Ask her about the talk of a third wave looming, she says, “I think the worst is over, and now we have a medical arsenal and people are better prepared.”

The pandemic saw Apollo take a deeper dive into digital with Apollo 24/7 (now part of Apollo HealthCo Ltd). With five million active users using Apollo’s teleconsult services of its doctors, Suneeta believes a hybrid model could well be here to stay. Its app had 15 million downloads! Suneeta also points out Apollo has 4,100 pharmacies. “Pharmacies are at least 40 minutes away from homes (in delivery zones) in 40 per cent of India. It has marked out 10,000 PIN codes and in terms of delivery it is the only online company which can deliver within two hours with a prescription fulfillment of 85 per cent,” she explains.

The talk veers to the shortage of para-medical staff in the country, which Suneeta says is a real problem. “A lot of our nurses go abroad; they may not have good language skills, but they make up with the compassion and care they give. We should either look at it as an advantage or disadvantage. Unfortunately, the healthcare sector has never been given the impetus to really do something significant that would subsidise what we do here,” she elaborates.

During Covid-19, through an affiliate company, Med Skills, nurses were upskilled to use ventilators as it’s a complicated task and monitoring them cannot be done by untrained nurses. Junior docs were trained to ventilate and junior nurses trained to monitor. “We had it as a digital platform and could quickly execute and upgrade,” she adds.

Different paths

Ask Suneeta how come neither she nor her three sisters studied medicine, she smiles, and says her sister Preetha did secure a seat in a medical college and she was keen, “but dad said no; we just don’t have enough managers and we need people to run the system.” Suneeta herself wanted to go to Harvard for her post-graduate studies but couldn't, though later she did a course for owner-managers at Harvard Business School. Suneeta graduated from Chennai’s well-known Stella Maris College and followed it up with a diploma in financial management from the Institute of Financial Management & Research (now part of Krea University).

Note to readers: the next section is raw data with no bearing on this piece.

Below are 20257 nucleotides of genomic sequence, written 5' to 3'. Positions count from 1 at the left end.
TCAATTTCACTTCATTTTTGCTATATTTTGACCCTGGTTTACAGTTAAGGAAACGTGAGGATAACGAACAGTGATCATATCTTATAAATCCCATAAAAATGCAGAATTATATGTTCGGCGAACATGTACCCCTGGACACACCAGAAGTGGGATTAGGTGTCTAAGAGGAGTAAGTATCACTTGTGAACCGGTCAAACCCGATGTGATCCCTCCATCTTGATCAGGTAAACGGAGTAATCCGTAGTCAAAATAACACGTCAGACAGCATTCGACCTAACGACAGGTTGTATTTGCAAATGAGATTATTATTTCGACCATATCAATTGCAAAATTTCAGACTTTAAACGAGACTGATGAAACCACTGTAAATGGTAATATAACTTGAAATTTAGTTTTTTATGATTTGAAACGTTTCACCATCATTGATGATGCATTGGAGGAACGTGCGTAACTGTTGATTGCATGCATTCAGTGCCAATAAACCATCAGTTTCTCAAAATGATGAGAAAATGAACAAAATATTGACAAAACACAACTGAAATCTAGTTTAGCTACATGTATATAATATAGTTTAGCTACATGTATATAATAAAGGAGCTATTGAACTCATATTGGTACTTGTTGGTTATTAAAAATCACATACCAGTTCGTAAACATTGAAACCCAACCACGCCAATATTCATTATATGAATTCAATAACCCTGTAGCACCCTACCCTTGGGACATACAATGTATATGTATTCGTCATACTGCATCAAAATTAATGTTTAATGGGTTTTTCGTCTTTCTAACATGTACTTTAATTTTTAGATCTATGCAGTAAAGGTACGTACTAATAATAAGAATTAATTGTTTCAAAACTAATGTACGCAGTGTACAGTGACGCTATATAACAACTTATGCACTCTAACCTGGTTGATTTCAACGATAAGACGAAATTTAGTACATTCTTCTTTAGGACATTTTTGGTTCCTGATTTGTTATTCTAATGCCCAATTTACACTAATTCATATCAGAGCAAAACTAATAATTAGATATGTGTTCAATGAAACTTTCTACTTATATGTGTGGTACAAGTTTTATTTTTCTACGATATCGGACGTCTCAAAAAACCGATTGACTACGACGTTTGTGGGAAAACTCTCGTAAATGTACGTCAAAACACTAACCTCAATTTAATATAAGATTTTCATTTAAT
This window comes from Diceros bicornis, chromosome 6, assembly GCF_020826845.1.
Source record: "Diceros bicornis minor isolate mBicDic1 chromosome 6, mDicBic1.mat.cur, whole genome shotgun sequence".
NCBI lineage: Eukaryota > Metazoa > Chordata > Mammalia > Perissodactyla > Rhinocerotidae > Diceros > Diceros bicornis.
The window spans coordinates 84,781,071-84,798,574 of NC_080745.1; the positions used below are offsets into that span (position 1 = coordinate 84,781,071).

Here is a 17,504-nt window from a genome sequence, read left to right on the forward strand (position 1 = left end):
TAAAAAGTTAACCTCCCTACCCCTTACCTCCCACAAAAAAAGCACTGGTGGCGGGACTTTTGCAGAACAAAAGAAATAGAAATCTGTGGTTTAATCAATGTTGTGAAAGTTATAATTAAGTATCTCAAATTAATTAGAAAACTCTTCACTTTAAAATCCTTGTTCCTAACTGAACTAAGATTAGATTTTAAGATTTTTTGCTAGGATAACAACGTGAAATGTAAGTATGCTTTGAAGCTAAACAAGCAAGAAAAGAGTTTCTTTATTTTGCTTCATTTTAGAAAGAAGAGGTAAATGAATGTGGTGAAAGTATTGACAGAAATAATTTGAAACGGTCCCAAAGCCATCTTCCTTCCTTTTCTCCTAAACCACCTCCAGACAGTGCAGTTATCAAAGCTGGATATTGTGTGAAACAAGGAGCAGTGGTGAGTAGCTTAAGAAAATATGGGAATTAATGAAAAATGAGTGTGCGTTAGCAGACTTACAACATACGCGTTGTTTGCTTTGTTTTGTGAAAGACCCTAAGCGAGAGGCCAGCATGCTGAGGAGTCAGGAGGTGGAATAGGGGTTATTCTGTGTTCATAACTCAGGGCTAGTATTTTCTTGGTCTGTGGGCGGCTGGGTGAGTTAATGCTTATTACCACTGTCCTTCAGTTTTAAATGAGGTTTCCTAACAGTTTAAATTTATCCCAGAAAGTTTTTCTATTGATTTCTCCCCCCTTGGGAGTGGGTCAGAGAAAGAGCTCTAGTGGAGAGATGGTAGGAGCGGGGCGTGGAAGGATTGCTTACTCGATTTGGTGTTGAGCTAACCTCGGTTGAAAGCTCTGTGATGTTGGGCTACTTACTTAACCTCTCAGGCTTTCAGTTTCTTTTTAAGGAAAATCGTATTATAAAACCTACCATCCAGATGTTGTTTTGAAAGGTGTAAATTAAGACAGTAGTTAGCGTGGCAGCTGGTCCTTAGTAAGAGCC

Recalling her days of growing up in then Madras, Suneeta says they all came back from the US when Dr Prathap Reddy, a cardiologist, decided to relocate to India. “Within one year of coming back, father was completely upset as he lost a patient who couldn’t go to the US for a heart surgery and he resolved to set up a corporate hospital. Everyone said it was impossible as it needed the equipment, technicians, quality doctors, but few people bought into his vision,” she reminisces.

All the four sisters were a part of the planning for Apollo as “no one fully understood his vision as we did.” AF Ferguson was hired to work on a business plan and an agency was entrusted to come up with an appropriate brand name. “I was 19 then. The agency came up with all kinds of names which we were not happy with. We wanted something with the letter A as I was thinking of stock exchanges where a company with the first letter A would be on top. I came up with Apollo, the Greek god of healing. But, the name is one thing, fulfilling the vision is another and that’s where all the sisters pitched in.”